The 2008 Exemplar Award for the âBest Use of the National Land and Property Gazetteer (NLPG) data by a partner', recognises the way the Council is using its property data to help planning decisions to be made about flood risk and regeneration around an area that was once heavily used by water-intensive and highly polluting industries. The annual Exemplar Awards for Local Government are presented by the Improvement and Development Agency (IDeA) and Intelligent Addressing.
The River Leen and its tributary Day Brook were central to the industrial expansion of the City of Nottingham and many businesses historically were established along its length to take advantage of the river's water supply. Today many of these industries have closed, leaving behind disused land often contaminated by a history of bleaching, dyeing and other chemical processes. A project was set up between Nottingham City Council, the Environment Agency and Nottingham Regeneration Limited to address the challenges of regenerating such areas.
The River Leen and Day Brook Strategic Flood Risk Assessment (SFRA) project aims to steer development away from areas of highest risk and investigate solutions to flood risk.
The project received the award for its innovative use of property data held in the Council's NLPG and other systems, such as whether the property was commercial or residential , whether the property was council owned or not and whether large employers were in the area. The data also revealed vulnerable commercial properties such as hospitals, health centres, and critical buildings such as electricity sub stations. Other vulnerable residential properties were identified, including those occupied by citizens claiming benefit with children under ten or those over the age of 60. This means that decisions affecting the assessment, risk mitigation and possible future regeneration of an area are based on the most up to date and accurate and detailed property information.
John Hayes, Director at the Improvement and Development Agency, said as he presented the award: "This is a great example of NLPG data being used to unlock information from other back office systems and then making it available to inform real decision making. The accuracy and level of information detail gathered via the NLPG for properties within the flood areas is impressive and its value to the Environment Agency, planners, Local Development Framework officers, heads of resilience, area committees, emergency services and emergency planning officers cannot be underestimated."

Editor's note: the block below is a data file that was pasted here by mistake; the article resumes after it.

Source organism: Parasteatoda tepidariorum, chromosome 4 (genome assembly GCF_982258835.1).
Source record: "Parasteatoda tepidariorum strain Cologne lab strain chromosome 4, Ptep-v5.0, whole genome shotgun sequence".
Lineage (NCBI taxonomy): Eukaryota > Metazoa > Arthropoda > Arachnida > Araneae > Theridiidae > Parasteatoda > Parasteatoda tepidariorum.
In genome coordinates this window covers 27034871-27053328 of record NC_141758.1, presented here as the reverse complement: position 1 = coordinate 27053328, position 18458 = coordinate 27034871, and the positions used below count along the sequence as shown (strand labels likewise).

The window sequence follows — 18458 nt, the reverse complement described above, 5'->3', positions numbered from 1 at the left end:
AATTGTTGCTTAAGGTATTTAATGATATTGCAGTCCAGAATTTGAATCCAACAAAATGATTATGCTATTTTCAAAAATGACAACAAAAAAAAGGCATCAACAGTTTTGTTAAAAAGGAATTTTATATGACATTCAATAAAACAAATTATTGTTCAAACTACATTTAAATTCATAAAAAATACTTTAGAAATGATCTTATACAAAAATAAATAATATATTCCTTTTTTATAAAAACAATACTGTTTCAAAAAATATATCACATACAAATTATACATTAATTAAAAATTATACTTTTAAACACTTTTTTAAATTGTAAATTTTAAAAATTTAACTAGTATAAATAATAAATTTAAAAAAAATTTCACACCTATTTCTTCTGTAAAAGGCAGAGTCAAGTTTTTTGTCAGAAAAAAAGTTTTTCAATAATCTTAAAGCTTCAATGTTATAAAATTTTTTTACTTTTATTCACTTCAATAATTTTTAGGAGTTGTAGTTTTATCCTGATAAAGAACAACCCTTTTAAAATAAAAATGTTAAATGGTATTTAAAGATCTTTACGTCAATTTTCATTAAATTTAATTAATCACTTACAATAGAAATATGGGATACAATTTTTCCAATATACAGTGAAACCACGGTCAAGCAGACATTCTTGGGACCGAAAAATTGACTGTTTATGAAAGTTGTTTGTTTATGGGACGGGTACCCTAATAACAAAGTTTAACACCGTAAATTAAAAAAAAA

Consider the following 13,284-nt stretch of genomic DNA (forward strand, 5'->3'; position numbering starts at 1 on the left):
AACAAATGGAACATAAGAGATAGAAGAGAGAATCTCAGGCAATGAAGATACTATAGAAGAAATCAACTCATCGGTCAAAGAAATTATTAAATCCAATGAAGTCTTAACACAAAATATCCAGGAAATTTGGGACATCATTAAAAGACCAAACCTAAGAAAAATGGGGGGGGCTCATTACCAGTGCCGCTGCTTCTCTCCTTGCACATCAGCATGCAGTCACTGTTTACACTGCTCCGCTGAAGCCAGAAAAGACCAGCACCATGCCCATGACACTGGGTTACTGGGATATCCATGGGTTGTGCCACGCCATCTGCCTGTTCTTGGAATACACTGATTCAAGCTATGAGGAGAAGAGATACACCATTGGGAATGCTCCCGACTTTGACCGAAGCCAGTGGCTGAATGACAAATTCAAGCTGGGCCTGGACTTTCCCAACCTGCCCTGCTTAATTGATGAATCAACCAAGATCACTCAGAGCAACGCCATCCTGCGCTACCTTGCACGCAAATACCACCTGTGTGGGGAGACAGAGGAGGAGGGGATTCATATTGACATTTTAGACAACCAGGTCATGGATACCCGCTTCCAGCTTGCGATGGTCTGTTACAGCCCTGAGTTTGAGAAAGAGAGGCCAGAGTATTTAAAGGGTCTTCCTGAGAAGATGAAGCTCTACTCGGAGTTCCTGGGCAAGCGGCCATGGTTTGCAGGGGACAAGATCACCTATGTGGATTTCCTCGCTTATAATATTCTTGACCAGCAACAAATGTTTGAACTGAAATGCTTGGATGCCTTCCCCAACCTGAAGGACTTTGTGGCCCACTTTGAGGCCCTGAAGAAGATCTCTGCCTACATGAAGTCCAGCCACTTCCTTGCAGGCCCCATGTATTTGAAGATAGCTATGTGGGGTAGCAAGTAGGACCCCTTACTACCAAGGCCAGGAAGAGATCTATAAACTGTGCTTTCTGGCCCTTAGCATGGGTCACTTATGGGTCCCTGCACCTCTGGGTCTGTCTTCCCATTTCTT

"Councillor Alan Clark, the city council's portfolio holder for neighbourhood regeneration, stated that this was an excellent example of Nottingham City Council working in partnership with the Environment Agency and Nottingham Regeneration Limited in order to ensure a sustainable approach to the future of new and existing communities."
3rd November 2008
Notes to Editors:
The NLPG was initiated in 1999 to become the master address dataset for England and Wales and the central hub for the 376 address creating Local Authorities and their Local Land and Property Gazetteers (LLPGs). Based on unique property reference numbers (UPRNs) the underlying principle of these gazetteers is to provide a single definitive ad dress database for all departments and systems across a local authority in order to cut costs, improve efficiency and service delivery.
The dataset enables various local authority departments - from revenue collection and environmental health, to social security, the electoral roll and education - to now offer true âjoined up' government. The benefits also go beyond service delivery. Fraud prevention, tax collection and disaster planning all benefit from the fact that each property is given a âUnique Property Reference Number' which transcends (property) numbers, names, descriptions (such as âThe Nursing Home') and postcodes. UPRNs are assigned for the full life of the plot and/or building.
The project was given a significant boost in 2005 with the introduction of the Mapping Services Agreement, which committed all Local Authorities to bringing their gazetteers up to standard and to start submitting regular updates to the NLPG hub for use by national and regional organisations. Collaboration with DNA-S (Definitive National Addressing for Scotland) who use the same BS7666 processes and database schemas means that a British addressing infrastructure is now a reality.
Intelligent Addressing is a specialist private sector consultancy (an SME) employing recognised experts in addressing. It was originally set up to help develop the National Land and Property Gazetteer (NLPG) on behalf of local government and now manages the NLPG and NSG central data hubs under the terms of the Mapping Services Agreement (MSA) with local government.
Intelligent Addressing contact:
Editorial enquiries and colour separation requests:
William Allbrook | T: 01666 826641 | F: 01666 824668
The Improvement and Development Agency (IDeA) The IDeA works in partnership with all councils, to enhance the performance of the best, accelerate the speed of improvement of the rest, and develop the sector as a whole. IDeA has brokered the Mapping Services Agreement (MSA) with Intelligent Addressing to develop the NLPG and NSG, through the Local Government Information House (LGIH), a wholly owned subsidiary of the Agency.
Working in partnership with the local government community developing national infrastructure projects that enable councils to deliver local services more effectively, LGIH acts as an intermediary between the public and the private sector enabling it to negotiate with private companies on behalf of local authorities in order to provide key parts of a technical infrastructure for improved service delivery.
The NLPG is a joint venture between the Information House and Intelligent Addressing Limited.